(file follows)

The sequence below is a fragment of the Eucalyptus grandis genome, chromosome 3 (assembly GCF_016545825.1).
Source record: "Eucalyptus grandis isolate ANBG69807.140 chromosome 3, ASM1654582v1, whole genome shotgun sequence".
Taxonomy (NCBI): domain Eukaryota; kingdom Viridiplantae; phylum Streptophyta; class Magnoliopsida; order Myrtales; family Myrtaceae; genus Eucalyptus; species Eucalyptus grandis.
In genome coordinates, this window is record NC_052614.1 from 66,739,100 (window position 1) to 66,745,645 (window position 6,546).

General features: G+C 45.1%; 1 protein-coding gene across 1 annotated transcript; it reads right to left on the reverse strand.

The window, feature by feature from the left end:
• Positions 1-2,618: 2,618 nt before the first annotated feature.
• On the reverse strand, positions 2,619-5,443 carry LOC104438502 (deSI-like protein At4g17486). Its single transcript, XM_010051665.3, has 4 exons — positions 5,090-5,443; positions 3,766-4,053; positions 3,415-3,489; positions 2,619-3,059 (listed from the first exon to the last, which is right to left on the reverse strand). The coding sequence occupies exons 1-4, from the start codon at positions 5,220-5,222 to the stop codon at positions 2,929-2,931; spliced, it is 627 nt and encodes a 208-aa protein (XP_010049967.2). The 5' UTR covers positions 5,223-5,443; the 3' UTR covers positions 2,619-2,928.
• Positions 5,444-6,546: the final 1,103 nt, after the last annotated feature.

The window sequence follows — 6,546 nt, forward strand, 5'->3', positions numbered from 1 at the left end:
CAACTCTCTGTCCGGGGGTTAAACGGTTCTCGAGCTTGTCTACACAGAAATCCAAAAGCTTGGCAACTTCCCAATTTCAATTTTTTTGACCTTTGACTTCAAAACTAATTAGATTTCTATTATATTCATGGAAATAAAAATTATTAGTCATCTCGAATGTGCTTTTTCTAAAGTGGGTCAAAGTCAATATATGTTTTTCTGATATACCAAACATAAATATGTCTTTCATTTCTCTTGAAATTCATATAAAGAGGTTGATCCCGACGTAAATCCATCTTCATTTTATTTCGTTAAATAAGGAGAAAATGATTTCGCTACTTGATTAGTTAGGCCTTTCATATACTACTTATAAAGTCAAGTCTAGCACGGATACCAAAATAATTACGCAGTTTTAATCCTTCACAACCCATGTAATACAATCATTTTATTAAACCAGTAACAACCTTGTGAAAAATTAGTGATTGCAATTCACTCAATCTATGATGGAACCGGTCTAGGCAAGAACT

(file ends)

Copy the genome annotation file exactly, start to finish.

The sequence below is a fragment of the Eucalyptus grandis genome, chromosome 3 (assembly GCF_016545825.1).
Source record: "Eucalyptus grandis isolate ANBG69807.140 chromosome 3, ASM1654582v1, whole genome shotgun sequence".
Taxonomy (NCBI): domain Eukaryota; kingdom Viridiplantae; phylum Streptophyta; class Magnoliopsida; order Myrtales; family Myrtaceae; genus Eucalyptus; species Eucalyptus grandis.
In genome coordinates, this window is record NC_052614.1 from 66,739,100 (window position 1) to 66,745,645 (window position 6,546).

General features: G+C 45.1%; 1 protein-coding gene across 1 annotated transcript; it reads right to left on the reverse strand.

The window, feature by feature from the left end:
• Positions 1-2,618: 2,618 nt before the first annotated feature.
• On the reverse strand, positions 2,619-5,443 carry LOC104438502 (deSI-like protein At4g17486). Its single transcript, XM_010051665.3, has 4 exons — positions 5,090-5,443; positions 3,766-4,053; positions 3,415-3,489; positions 2,619-3,059 (listed from the first exon to the last, which is right to left on the reverse strand). The coding sequence occupies exons 1-4, from the start codon at positions 5,220-5,222 to the stop codon at positions 2,929-2,931; spliced, it is 627 nt and encodes a 208-aa protein (XP_010049967.2). The 5' UTR covers positions 5,223-5,443; the 3' UTR covers positions 2,619-2,928.
• Positions 5,444-6,546: the final 1,103 nt, after the last annotated feature.

The window sequence follows — 6,546 nt, forward strand, 5'->3', positions numbered from 1 at the left end:
CAACTCTCTGTCCGGGGGTTAAACGGTTCTCGAGCTTGTCTACACAGAAATCCAAAAGCTTGGCAACTTCCCAATTTCAATTTTTTTGACCTTTGACTTCAAAACTAATTAGATTTCTATTATATTCATGGAAATAAAAATTATTAGTCATCTCGAATGTGCTTTTTCTAAAGTGGGTCAAAGTCAATATATGTTTTTCTGATATACCAAACATAAATATGTCTTTCATTTCTCTTGAAATTCATATAAAGAGGTTGATCCCGACGTAAATCCATCTTCATTTTATTTCGTTAAATAAGGAGAAAATGATTTCGCTACTTGATTAGTTAGGCCTTTCATATACTACTTATAAAGTCAAGTCTAGCACGGATACCAAAATAATTACGCAGTTTTAATCCTTCACAACCCATGTAATACAATCATTTTATTAAACCAGTAACAACCTTGTGAAAAATTAGTGATTGCAATTCACTCAATCTATGATGGAACCGGTCTAGGCAAGAACT